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Tampa Bay Lightning CEO Steve Griggs high fives a fan at the Ice Sports Forum on Sept. 17, 2011.SCOTT AUDETTE

At their temporary home in Florida, the Toronto Raptors have a strong ally in Steve Griggs, CEO of the Stanley Cup-winning Tampa Bay Lightning, with whom they may eventually share Amalie Arena.

Griggs is a Toronto native and was one of the Raptors’ original employees 25 years ago.

Long before he worked his way up to a CEO job with an NHL club, Griggs, then fresh out of university, was the Raptors’ first director of ticket sales and tackling the challenge of selling Canadians on a quirky expansion basketball team playing in the cavernous SkyDome.

The Raptors are the only NBA team starting this season outside of their home city, forced to relocate because of Canada’s COVID-19 restrictions about crossing the U.S. border. Griggs hopes he will have two teams playing at Amalie Arena this winter. Whenever the NHL season starts, the Raptors and Lightning may share the downtown Tampa venue, which is managed by the Lightning and has been largely empty since the pandemic hit in March.

The Lightning CEO is engaged with the process, from fitting the arena for basketball and new health and safety measures, to communicating with the Tampa Sports Authority and selling the Raptors in the Florida market. Griggs not only understands the roots of the Raptors’ We The North mentality, but he can also draw on a long list of experiences tackling sports business challenges.

Griggs said Toronto Maple Leafs general manager Kyle Dubas called on behalf of his fellow MLSE-owned team and reached out to the Lightning about the idea of the Raptors playing in Tampa. The request was relayed to Griggs, who began communicating with the Raptors vice-president of basketball operations, Teresa Resch.

“I was excited. That’s my first team, so this is full circle for me,” Griggs said in a phone interview from Florida. “I’m from the original group, so as one of the OG’s I will be a good steward of the brand, we’ll take good care of them and then when things get back to normal, we’ll send them back to Toronto in good shape.”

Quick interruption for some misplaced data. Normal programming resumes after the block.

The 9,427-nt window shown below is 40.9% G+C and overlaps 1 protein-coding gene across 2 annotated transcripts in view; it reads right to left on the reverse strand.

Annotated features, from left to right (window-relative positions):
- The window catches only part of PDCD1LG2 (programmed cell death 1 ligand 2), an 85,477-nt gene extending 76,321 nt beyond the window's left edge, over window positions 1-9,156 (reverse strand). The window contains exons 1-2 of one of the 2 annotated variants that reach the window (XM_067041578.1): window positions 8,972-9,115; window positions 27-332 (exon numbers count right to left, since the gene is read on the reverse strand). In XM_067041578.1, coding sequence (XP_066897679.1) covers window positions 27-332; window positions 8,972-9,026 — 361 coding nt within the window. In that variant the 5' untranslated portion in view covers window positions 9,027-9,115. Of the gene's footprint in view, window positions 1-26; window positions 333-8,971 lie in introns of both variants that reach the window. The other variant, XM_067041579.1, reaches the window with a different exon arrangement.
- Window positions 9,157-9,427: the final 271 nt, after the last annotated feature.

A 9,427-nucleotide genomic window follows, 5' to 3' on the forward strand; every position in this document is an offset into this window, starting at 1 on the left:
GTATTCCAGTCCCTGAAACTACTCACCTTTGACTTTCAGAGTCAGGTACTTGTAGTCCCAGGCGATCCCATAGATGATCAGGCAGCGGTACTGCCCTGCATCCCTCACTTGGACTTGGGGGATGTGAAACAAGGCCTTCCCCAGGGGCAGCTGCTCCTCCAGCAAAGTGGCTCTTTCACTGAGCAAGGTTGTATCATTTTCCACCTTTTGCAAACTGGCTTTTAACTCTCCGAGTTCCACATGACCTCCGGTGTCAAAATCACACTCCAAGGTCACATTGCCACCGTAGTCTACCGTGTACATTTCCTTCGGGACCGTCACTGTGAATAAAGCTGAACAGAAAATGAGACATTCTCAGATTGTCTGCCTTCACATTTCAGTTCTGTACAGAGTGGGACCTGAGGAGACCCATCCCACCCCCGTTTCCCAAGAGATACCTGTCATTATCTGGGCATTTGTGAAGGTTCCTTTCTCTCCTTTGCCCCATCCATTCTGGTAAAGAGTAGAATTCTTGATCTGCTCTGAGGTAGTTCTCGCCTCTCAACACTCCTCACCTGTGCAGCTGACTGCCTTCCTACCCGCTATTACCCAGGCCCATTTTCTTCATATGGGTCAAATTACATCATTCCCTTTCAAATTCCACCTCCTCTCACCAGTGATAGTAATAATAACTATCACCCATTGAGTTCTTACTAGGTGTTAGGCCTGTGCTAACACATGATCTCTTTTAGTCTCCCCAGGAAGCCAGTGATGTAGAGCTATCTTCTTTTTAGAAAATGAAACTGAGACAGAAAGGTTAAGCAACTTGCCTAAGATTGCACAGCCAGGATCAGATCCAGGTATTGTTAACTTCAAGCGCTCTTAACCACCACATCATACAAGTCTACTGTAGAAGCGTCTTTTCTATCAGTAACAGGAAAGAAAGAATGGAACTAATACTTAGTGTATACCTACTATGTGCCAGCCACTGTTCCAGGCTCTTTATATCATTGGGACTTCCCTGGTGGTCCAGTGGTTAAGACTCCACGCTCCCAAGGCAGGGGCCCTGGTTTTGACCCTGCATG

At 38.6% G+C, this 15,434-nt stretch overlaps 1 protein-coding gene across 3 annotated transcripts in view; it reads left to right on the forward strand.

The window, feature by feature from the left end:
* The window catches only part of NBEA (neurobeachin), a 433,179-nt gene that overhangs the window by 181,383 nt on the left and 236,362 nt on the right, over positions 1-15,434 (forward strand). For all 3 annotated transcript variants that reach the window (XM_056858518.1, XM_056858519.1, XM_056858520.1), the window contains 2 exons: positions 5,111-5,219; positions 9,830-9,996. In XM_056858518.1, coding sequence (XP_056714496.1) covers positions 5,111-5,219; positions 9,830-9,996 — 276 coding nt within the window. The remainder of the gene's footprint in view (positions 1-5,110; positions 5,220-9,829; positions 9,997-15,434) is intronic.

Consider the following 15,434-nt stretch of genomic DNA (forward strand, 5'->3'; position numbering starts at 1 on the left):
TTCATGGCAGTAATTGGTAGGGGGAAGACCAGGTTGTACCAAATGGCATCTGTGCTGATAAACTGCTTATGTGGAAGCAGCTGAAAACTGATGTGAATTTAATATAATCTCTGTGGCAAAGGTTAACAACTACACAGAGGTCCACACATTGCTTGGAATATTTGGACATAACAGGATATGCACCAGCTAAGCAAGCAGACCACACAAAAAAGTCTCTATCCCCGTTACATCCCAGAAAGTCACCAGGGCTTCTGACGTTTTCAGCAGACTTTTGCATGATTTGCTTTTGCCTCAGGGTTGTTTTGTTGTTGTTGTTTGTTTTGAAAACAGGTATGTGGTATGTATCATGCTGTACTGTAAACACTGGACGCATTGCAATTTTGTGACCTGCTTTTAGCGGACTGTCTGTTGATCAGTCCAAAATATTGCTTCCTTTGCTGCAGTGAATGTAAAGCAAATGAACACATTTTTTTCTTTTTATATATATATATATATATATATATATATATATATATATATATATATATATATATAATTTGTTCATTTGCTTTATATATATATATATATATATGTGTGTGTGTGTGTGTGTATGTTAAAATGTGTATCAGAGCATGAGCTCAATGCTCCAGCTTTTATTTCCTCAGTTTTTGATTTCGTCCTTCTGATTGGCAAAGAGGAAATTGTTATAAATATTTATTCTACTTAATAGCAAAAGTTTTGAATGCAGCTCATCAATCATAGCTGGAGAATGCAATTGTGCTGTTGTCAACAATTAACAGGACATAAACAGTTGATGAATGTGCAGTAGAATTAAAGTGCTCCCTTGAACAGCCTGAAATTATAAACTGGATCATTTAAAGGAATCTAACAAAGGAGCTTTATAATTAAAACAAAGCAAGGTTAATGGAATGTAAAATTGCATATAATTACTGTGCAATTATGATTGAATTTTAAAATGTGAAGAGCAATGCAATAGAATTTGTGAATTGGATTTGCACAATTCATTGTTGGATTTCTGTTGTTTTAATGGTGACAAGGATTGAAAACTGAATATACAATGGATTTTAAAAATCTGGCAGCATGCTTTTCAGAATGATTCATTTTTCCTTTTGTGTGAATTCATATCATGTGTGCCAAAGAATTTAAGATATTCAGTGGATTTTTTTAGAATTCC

The number of fans allowed in the arena it still to be determined. Griggs, who joined the Lightning in 2010, said they will utilize the club’s database of fans in their outreach to sell Raptors tickets. They also hope to gain insight from speaking with the Toronto Blue Jays, who draw well with snowbirds during spring training in nearby Dunedin.

To get ready, Amalie Arena has made health and safety renovations, such as sanitation stations, plastic shields, touchless-purchasing technology and upgraded HVAC systems.

The venue has held many college basketball events, including early round NCAA men’s tournament games, three women’s Final Fours, and conference tournaments.

“We do have a passionate college basketball base here in Tampa,” Griggs said. “Hopefully it will translate for professional basketball.”

Griggs has been following the Raptors since he left the club in 1999, especially their run to last year’s championship. He said Jurassic Park has been a source of inspiration for the area outside the Lightning’s arena, known as Thunder Alley. He was to attend a 25-year reunion for Raptors staff, but it was postponed by the pandemic.

Griggs grew up just north of the city and attended A.Y. Jackson Secondary School. He played hockey at Wilfrid Laurier University from 1988 to 1992 while getting his physical-education degree. Then he earned a masters in athletic administration at Ohio University and landed a gig right away working on the 1994 FIBA World Championship, held in Toronto.

There he worked with Raptors founder John Bitove, who hired him to work for the new NBA franchise.